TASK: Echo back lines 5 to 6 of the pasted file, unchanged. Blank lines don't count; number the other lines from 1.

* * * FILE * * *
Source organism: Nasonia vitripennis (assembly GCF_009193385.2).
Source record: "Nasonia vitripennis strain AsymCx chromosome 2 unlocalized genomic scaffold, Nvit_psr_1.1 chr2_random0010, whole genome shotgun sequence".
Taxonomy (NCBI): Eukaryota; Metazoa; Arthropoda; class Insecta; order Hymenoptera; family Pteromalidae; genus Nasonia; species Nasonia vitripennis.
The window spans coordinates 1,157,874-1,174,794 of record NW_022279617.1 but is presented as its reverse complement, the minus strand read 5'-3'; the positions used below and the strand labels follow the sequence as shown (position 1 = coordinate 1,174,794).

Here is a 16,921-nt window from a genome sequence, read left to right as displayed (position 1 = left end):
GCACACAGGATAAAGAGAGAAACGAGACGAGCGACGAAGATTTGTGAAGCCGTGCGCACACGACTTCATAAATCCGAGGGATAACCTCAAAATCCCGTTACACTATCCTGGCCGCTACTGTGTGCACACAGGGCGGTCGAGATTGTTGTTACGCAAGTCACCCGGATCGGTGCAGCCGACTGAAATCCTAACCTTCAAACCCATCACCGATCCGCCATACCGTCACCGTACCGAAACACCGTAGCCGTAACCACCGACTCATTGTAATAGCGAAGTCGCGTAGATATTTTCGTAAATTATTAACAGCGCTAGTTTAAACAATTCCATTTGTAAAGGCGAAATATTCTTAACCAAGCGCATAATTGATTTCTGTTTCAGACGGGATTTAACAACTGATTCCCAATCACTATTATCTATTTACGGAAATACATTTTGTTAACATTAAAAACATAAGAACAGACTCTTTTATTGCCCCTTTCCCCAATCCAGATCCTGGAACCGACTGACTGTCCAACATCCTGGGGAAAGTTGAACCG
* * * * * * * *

Here is a 16,921-nt window from a genome sequence, read left to right as displayed (position 1 = left end):
GCACACAGGATAAAGAGAGAAACGAGACGAGCGACGAAGATTTGTGAAGCCGTGCGCACACGACTTCATAAATCCGAGGGATAACCTCAAAATCCCGTTACACTATCCTGGCCGCTACTGTGTGCACACAGGGCGGTCGAGATTGTTGTTACGCAAGTCACCCGGATCGGTGCAGCCGACTGAAATCCTAACCTTCAAACCCATCACCGATCCGCCATACCGTCACCGTACCGAAACACCGTAGCCGTAACCACCGACTCATTGTAATAGCGAAGTCGCGTAGATATTTTCGTAAATTATTAACAGCGCTAGTTTAAACAATTCCATTTGTAAAGGCGAAATATTCTTAACCAAGCGCATAATTGATTTCTGTTTCAGACGGGATTTAACAACTGATTCCCAATCACTATTATCTATTTACGGAAATACATTTTGTTAACATTAAAAACATAAGAACAGACTCTTTTATTGCCCCTTTCCCCAATCCAGATCCTGGAACCGACTGACTGTCCAACATCCTGGGGAAAGTTGAACCG